Upside down? Don’t forget to breathe!
This is the last post (for now, anyway) on how breath control can help your pole dancing in a BIG way. I’ve written about general breath control, the importance of breathing in spins, how breathing can help you climb … now let’s think about inverted work.
Controlled, smooth inverted work (and it should *always* be controlled and smooth!) requires SO MUCH CORE strength and balance. There’s just no way around it. So why not use good breathing techniques to help you maintain that strength and balance that you worked so hard to get?
A basic invert is a huge feat–think about the vast majority of the population who look at the most basic of inversions with awe. With nothing but muscles and determination, you’re magically lifting your hips over your head. Seriously. And it just gets crazier from there.
Working in an inverted position is not for the faint of heart … or the faint of breath! If you hold your breath in moves or poses you’re creating problems for yourself on two fronts (at least!):
1) your body needs oxygen in order to sustain it during combinations, so if you hold your breath your stamina (and thereby your ability to do mind-bogglingly-long trick combinations) will decrease dramatically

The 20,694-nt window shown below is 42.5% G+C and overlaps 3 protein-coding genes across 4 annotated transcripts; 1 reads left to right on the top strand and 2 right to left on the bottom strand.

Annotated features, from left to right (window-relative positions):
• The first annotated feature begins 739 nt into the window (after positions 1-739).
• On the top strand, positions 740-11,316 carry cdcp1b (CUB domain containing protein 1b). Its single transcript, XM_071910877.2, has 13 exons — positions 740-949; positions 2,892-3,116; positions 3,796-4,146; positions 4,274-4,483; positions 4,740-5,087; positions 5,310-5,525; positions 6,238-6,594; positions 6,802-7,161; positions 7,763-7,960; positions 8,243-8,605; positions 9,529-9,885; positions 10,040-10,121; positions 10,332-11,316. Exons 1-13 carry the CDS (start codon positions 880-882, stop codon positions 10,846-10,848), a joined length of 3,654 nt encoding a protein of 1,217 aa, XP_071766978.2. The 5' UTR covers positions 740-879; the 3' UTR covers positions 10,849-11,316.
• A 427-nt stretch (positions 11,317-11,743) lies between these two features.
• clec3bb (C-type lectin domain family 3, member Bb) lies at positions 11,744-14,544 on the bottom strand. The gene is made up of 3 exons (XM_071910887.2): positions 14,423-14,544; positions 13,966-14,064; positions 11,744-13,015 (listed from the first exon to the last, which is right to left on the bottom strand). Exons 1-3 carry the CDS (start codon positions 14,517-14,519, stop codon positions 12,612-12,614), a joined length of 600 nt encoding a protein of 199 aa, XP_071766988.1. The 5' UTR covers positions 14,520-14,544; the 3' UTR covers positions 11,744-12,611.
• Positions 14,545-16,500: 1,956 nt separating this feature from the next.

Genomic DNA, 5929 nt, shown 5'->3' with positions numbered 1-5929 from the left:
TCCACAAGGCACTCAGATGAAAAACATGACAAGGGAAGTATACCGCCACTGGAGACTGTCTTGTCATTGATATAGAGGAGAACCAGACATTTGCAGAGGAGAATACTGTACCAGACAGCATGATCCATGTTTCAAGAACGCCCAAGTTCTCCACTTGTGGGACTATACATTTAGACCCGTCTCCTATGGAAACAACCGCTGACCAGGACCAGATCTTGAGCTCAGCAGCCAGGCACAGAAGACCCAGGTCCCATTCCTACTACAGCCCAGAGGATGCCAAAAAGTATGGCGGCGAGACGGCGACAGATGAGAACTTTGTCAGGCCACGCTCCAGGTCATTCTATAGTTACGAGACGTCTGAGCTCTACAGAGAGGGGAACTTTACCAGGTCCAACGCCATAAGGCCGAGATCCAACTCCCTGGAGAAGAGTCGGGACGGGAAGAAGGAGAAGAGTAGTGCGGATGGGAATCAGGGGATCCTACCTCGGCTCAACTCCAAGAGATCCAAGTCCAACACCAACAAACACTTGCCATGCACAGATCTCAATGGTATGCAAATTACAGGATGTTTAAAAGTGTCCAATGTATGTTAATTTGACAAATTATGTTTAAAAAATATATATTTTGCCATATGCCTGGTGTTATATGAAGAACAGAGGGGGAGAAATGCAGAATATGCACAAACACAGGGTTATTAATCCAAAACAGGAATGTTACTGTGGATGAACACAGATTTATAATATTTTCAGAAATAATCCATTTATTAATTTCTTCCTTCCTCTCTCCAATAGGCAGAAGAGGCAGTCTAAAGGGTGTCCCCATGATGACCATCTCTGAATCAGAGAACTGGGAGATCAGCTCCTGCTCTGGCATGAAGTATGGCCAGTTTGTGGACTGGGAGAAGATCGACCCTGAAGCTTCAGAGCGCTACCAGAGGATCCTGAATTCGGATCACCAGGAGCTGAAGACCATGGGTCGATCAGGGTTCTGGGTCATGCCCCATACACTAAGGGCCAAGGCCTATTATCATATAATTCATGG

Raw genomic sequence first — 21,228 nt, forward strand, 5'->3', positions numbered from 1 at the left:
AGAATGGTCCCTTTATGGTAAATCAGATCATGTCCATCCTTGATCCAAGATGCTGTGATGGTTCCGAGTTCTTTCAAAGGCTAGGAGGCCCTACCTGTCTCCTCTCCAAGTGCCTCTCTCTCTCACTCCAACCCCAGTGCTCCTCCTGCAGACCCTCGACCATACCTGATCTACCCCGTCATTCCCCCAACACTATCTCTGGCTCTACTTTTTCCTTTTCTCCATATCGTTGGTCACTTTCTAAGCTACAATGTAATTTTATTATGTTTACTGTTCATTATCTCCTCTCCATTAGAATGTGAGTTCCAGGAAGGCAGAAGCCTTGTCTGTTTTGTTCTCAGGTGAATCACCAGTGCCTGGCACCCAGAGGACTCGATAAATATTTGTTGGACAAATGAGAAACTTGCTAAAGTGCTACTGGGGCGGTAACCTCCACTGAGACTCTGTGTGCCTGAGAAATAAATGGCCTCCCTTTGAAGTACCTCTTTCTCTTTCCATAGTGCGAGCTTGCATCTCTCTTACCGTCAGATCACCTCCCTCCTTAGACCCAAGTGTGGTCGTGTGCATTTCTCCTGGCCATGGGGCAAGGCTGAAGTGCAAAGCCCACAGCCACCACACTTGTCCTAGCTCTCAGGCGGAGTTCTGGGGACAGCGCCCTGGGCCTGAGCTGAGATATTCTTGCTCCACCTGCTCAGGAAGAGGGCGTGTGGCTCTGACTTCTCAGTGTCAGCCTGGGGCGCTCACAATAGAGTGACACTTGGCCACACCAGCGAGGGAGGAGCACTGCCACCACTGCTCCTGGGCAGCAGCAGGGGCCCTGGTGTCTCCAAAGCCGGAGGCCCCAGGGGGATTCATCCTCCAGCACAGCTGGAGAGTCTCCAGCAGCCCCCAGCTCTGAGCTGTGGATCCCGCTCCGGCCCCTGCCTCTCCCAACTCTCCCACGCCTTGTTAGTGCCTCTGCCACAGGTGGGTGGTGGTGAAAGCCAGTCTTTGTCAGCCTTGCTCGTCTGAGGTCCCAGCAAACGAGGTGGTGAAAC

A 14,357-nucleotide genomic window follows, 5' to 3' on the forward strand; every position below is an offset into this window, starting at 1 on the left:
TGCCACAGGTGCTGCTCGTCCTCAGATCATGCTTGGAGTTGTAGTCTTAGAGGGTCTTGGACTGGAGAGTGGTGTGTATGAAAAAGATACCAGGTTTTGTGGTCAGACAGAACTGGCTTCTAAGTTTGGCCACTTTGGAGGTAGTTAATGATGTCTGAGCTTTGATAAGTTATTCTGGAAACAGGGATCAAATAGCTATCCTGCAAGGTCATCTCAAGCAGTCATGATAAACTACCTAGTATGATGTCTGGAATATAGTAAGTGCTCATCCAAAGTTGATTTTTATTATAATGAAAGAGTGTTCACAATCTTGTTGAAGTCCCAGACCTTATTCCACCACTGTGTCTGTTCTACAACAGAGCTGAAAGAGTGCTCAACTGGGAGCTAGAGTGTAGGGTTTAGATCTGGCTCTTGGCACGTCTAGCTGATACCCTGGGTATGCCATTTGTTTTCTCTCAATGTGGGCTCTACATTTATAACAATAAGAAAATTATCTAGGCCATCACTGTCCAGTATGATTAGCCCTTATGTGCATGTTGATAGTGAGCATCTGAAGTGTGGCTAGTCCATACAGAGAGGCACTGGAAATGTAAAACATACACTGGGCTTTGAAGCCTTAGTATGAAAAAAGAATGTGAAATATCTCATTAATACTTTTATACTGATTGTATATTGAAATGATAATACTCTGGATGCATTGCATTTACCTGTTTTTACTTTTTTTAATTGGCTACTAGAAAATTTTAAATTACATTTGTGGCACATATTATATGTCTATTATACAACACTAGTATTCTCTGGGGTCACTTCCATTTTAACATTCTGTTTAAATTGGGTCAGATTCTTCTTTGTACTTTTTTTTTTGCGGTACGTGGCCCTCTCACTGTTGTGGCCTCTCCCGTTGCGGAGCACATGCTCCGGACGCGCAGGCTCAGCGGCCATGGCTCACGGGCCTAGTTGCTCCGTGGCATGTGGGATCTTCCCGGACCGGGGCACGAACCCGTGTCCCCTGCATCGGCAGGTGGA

2) if you hold your breath you’re robbing your body of the full capability of its muscle engagement, just when you need your fully capability of your muscle engagement
“But inverted work is so hard!” you say. “How can I be expected to hold myself upside down, keep everything in the right place, and remember to BREATHE???”
The short answer is this: you have to. You have to breathe or you’ll run out of steam. Worst case scenario, holding your breath will make you lightheaded and weak–which is definitely an undesirable thing when your head is the closest thing to the floor!
Using breath control in inverted poses can be as simple as understanding when you need the most muscle engagement, and making sure you’re inhaling before you need to fully engage, then exhaling as you engage and hold your pose. There, that’s not so nutty, is it now?